Questions about the current government's authority to run the nation's affairs were dismissed by government spokesman Khieu Kanharith on October 15. He said Prime Minister Hun Sen retained his authority to represent the country and the current government would continue working "as long as necessary".
However, according to Son Soubert, a member of the Constitutional Council, the government is authorized only to keep the government operating, not enter new legal agreements with foreign countries, until a new government convenes.
"During the political crisis, the current government cannot sign any agreement with ASEAN or the international community," said Soubert. He added that even if the government were to sign a treaty, it would have to be ratified by the National Assembly, which has yet to formally convene.
Thun Saray, president of local human rights group ADHOC, agreed that the current administration could only administer the country's day-to-day affairs, but not sign agreements with donors like the World Bank (WB). He said donors ultimately had to decide for themselves whether they would risk signing agreements with the current administration.
He speculated that most would not due to worries about the new government's recognition of any contracts.
One donor representative, Urooj Malik, country director of the Asian Development Bank (ADB), said that he did not expect loans requiring government authorization in the immediate future.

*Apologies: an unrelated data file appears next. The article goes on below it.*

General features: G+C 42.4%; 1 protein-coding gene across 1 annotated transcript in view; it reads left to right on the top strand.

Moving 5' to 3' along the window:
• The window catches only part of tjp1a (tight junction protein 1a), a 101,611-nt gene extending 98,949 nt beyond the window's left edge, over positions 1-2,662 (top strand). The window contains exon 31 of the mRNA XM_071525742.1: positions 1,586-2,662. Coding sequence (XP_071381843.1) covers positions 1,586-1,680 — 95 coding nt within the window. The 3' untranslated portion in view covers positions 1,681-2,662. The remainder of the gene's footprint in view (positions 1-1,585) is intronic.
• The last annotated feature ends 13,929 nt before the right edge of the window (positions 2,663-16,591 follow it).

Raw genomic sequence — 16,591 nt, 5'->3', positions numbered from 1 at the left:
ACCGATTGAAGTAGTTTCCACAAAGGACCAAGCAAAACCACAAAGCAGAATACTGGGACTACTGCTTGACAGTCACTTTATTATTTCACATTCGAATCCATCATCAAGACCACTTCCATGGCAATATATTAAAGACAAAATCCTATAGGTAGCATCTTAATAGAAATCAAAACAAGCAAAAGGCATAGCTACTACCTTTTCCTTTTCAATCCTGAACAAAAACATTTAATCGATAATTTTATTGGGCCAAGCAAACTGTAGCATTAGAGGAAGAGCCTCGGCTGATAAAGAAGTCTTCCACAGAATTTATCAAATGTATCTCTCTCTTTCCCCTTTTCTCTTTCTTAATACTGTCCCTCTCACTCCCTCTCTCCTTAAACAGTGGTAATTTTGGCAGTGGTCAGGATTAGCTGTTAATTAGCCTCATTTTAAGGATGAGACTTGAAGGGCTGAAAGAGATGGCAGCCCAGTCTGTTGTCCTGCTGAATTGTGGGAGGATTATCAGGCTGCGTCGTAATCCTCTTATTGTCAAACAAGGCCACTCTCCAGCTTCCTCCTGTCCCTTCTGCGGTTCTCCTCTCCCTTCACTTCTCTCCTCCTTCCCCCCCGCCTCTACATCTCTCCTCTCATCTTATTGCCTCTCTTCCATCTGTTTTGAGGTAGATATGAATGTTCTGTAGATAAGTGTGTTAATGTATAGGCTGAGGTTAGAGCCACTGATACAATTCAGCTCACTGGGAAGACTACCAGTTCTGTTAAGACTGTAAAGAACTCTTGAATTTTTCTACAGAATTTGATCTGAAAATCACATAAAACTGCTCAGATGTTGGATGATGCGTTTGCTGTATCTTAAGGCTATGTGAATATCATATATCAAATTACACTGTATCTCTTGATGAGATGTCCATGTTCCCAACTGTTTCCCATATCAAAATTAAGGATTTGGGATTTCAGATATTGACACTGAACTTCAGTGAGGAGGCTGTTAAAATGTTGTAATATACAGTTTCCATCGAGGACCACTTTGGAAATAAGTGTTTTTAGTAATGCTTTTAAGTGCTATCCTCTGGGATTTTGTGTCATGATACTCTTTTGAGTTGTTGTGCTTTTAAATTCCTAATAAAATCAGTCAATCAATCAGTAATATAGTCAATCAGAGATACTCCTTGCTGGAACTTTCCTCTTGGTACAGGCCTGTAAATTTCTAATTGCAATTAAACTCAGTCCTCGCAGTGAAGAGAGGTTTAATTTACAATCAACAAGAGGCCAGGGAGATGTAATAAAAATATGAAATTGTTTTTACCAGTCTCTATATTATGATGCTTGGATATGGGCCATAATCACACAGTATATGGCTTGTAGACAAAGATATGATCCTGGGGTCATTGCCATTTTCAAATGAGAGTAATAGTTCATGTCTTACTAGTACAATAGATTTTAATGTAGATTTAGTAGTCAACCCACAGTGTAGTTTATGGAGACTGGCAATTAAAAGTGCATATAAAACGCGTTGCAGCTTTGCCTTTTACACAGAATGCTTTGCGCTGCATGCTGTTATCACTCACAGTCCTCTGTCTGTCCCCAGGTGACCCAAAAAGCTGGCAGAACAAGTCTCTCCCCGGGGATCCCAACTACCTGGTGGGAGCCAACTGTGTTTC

He said that if such agreements came up and a new government was not yet in place, the bank would consult its lawyers for a solution. Among the projects under consideration for Cambodia are $54 million in national project loans and another $45 million in regional infrastructure assistance pending approval from bank officials and the government.
However, some civil society leaders were concerned that the political stalemate could drag on long enough to jeopardize projects that benefit the country's poor. Chea Vannath, director of the Center for Social Development, said if the ADB or WB postpones signing aid packages for too long, it would harm the health and security of the poor.
Government officials have already accepted at least two aid packages since the previous government was dissolved after the election in July, said the Ministry of Foreign Affairs and International Cooperation.
Minister Hor Namhong of the ministry signed an aid package with Japan for about $3,950,000 to fund infection disease control projects on August 18. The ministry also finalized an agreement with the US on September 11 for HIV/AIDS prevention and health care worth about $45 million.